Marine Ecologist




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About Alex

I am a University Lecturer, researcher, communicator and passionate appreciator of all things natural, scientific and especially marine. 

Alex completed her PhD in 2011 and then completed two postdoctoral research fellowships at the University of New South Wales. in Sydney, Australia. Alex was also a part of the Sydney Institute of Marine Science and completed a visiting fellowship at the Oceans Institute at the University of Western Australia. As a postdoc, Alex also visited the Nanyang Technical University of Singapore. She has done fieldwork all over Australia and many parts of southeast Asia. Her research focuses on human impacts on coastal marine ecosystems, with a particular focus on underwater seaweed forests. She combines experimental marine ecology with molecular microbiology to understand how environmental changes can interfere with macro-micro interactions and under which conditions disease outbreaks might occur. She has also run large, successful marine restoration projects, including Operation Crayweed, and aims to work towards restoring other damaged coastal marine ecosystems in the future. Science communication is a big part of research for Alex because she believes that people make good decisions when they're properly informed. 

Alex accepted a lectureship at the University of the Sunshine Coast in February 2018. She is currently teaching into multiple courses in the Biomedical Discipline of the School of Sport and Health Science at USC, including Introductory Bioscience, Cell Biology, Biochemistry, Medical Genetics and Immunology. Alex believes in making science accessible to everyone in plain language. She currently co-supervises one PhD student at USC and is interested in receiving contact from highly competitive, prospective PhD and honours candidates.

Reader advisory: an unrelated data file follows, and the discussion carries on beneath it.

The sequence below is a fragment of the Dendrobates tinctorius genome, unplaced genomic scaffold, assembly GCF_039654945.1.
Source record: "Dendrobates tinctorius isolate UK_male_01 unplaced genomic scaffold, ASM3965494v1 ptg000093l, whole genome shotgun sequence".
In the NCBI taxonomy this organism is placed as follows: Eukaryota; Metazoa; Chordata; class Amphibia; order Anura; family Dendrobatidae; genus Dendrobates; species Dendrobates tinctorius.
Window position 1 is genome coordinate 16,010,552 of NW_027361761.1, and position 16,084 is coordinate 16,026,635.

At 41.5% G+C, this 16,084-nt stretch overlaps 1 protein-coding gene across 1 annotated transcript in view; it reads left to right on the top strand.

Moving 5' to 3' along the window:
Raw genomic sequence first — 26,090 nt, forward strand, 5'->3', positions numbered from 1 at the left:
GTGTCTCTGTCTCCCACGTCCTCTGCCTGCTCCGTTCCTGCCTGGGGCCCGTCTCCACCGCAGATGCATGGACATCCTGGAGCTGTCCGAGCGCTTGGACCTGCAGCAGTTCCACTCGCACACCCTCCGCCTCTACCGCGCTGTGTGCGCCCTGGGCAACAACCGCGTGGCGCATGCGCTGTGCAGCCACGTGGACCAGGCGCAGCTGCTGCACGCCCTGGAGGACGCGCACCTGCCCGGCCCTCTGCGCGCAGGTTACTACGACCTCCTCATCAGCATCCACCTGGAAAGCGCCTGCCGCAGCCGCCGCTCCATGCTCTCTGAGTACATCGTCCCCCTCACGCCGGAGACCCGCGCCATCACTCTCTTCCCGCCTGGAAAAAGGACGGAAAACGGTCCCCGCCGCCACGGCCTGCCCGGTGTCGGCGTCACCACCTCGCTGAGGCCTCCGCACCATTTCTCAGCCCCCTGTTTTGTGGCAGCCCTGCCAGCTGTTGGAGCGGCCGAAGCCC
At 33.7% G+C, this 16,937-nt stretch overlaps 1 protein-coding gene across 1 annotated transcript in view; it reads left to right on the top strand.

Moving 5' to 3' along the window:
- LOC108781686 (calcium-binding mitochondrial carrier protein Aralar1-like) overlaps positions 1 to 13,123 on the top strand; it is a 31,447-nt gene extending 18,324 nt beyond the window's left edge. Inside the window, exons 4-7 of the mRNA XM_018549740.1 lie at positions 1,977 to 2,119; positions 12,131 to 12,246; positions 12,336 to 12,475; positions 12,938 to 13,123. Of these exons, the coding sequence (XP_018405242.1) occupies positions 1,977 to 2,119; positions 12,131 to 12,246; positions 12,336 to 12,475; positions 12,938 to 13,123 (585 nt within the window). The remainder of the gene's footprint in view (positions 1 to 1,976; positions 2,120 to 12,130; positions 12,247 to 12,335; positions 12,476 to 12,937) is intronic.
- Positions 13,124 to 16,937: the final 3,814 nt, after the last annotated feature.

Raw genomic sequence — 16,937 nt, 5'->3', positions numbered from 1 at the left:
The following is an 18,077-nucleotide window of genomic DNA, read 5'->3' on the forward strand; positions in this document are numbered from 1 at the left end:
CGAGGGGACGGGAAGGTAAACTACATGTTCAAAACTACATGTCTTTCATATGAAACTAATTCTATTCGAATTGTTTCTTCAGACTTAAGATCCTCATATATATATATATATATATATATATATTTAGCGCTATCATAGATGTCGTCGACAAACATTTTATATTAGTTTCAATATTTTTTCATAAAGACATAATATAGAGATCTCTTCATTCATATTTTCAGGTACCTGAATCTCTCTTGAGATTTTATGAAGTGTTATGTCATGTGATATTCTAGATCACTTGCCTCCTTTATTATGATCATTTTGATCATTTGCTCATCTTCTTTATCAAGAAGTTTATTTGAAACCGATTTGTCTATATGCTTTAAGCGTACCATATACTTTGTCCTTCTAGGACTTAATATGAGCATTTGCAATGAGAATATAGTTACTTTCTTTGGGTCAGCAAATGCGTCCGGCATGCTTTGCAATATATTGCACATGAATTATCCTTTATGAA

Alex believes that science is everywhere and wants to make it more accessible to everyone, by explaining science in plain language. She applies her skills in science communication to help explain how global warming is already impacting lives. She has published more than 50 articles in popular magazines, including Beast magazine, Australian Quarterly and Peninsula Living. Alex writes several blogs, including 'Forget the Planet: Save Yourself!', where she discusses important ways in which human health is so intrinsically linked to environmental health. She writes about her experiences working and travelling with twins in 'The Pendulum' and frequently writes articles for Wealthy Healthy Better about avoiding single-use plastic and exposure to potentially harmful substances in your home. Alex also edits the Australian Marine Sciences Association (AMSA) Bulletin, which is published three times annually. 

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